The following is the original and the rewrite can be found by clicking here.
I was at a meeting a while back when a business leader suggested the need to spend some time together to ensure our "visions are aligned" - There was great leadership in this simple request. In it, he would ensure the parties around the table truly had a vision and in turn understood their goals, as well as ensuring that there was a commonality and in that effectively work together.
A vision, or vision statement is sometimes called a picture of you in the future, but it's so much more than that. Your vision is your inspiration, the framework for all your planning and all of your activities. Individuals and organizations should have a vision and it should be in a form that is easy to articulate... it should roll of the tongue effortlessly.
One obvious reason is that "everything you do" should be connected to your "vision for the future", allowing you will achieve whatever you have in mind for yourself. As the conversation between Alice and the Cheshire Cat tells us , "if you don't know where you are going, it doesn't matter what road you take" ( What they didn't mention is that some roads are easier to travel than others ).
Another reason for an articulated vision, and I will suggest even more important than above, is that very few things are ever built alone... success comes when you work with others. Having a vision that is very easy to articulate makes it simple for people to understand, engage, and align - People rallying around a common vision is how momentum to do incredible things gets started, and more importantly sustained. This is where motivational sayings are made.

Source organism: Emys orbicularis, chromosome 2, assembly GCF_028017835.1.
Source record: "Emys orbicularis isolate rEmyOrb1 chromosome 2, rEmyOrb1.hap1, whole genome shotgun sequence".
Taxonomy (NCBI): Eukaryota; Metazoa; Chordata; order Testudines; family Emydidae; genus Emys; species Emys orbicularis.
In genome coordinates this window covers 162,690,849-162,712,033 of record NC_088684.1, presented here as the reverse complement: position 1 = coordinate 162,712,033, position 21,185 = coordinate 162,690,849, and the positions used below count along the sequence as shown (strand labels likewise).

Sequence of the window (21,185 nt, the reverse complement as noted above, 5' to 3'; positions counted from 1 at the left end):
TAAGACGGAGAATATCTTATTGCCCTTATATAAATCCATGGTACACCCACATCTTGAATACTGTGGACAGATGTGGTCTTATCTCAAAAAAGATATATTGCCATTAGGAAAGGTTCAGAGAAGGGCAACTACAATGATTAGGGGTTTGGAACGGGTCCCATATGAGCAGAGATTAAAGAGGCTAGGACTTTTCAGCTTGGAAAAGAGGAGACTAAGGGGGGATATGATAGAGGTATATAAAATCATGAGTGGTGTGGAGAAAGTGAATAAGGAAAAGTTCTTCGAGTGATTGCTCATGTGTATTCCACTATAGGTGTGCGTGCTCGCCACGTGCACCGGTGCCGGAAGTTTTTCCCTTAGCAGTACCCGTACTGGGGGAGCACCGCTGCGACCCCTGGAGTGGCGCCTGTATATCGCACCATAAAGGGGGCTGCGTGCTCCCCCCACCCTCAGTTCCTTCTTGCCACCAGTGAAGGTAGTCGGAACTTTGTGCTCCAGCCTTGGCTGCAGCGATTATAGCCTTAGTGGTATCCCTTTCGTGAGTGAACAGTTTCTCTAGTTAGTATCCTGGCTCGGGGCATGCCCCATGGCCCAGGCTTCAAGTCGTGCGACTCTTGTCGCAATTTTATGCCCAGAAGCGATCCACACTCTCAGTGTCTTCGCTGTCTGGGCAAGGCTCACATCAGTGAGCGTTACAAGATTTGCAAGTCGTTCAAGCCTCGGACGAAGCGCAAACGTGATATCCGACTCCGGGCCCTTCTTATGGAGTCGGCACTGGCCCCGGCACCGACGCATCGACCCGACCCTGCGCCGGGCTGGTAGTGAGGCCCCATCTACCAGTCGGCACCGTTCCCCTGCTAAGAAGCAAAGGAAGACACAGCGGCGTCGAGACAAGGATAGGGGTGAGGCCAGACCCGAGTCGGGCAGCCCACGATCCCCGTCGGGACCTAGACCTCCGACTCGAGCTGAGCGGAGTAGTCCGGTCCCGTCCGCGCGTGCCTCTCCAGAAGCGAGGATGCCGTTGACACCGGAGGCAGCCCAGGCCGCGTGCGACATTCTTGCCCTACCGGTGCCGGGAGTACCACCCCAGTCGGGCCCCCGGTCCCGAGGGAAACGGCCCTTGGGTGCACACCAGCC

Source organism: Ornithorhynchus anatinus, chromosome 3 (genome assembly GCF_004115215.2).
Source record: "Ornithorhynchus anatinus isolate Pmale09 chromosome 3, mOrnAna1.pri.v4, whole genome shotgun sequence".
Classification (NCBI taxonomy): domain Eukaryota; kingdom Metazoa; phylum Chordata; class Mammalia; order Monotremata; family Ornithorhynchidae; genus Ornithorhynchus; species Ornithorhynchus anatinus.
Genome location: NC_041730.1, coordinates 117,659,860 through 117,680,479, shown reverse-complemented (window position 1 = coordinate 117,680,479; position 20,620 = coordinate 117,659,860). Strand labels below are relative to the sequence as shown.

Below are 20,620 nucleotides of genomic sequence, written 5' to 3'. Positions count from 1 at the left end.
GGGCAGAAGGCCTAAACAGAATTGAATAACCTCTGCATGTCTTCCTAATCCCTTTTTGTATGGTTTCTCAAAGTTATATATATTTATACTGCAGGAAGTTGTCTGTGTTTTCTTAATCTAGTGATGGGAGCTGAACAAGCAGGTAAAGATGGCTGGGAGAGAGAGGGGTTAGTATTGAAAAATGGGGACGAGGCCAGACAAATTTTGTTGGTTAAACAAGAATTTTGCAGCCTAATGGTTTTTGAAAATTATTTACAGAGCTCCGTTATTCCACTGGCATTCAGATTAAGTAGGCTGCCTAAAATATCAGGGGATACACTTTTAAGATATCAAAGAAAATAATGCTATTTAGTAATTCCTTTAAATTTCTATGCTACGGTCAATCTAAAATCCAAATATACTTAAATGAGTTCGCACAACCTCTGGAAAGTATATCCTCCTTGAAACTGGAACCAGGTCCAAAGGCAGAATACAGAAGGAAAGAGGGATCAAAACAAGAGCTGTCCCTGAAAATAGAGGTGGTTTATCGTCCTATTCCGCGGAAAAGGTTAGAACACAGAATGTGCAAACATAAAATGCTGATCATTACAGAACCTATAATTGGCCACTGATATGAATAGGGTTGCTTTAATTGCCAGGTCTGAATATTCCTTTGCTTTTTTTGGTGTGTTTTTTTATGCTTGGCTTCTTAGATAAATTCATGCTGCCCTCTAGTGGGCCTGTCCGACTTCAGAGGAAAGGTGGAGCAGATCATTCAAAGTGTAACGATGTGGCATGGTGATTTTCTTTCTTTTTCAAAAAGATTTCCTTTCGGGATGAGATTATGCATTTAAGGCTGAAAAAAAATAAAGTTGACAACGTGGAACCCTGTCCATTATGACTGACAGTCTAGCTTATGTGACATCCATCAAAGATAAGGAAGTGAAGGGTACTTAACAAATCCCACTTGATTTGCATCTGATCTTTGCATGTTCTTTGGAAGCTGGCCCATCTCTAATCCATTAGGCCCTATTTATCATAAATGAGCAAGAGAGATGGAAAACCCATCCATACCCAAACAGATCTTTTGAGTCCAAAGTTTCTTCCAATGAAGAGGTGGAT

But, what happens when you find yourself in a situation where your visions do not aligned?
- Differing agendas and personal conflict.
- Poor and ineffective execution.
- Lost opportunity and wasted effort.
This is a result of not being able to clearly articulate visions and determine if there is commonality, synergy and alignment to make things happen. Understanding this, is where leadership is made.
Having different visions is just fine, but trying to build something with misaligned visions is precarious to say the least. It is important that all of us bring a clear vision to "the table", so we all know what we will rally behind ... or not.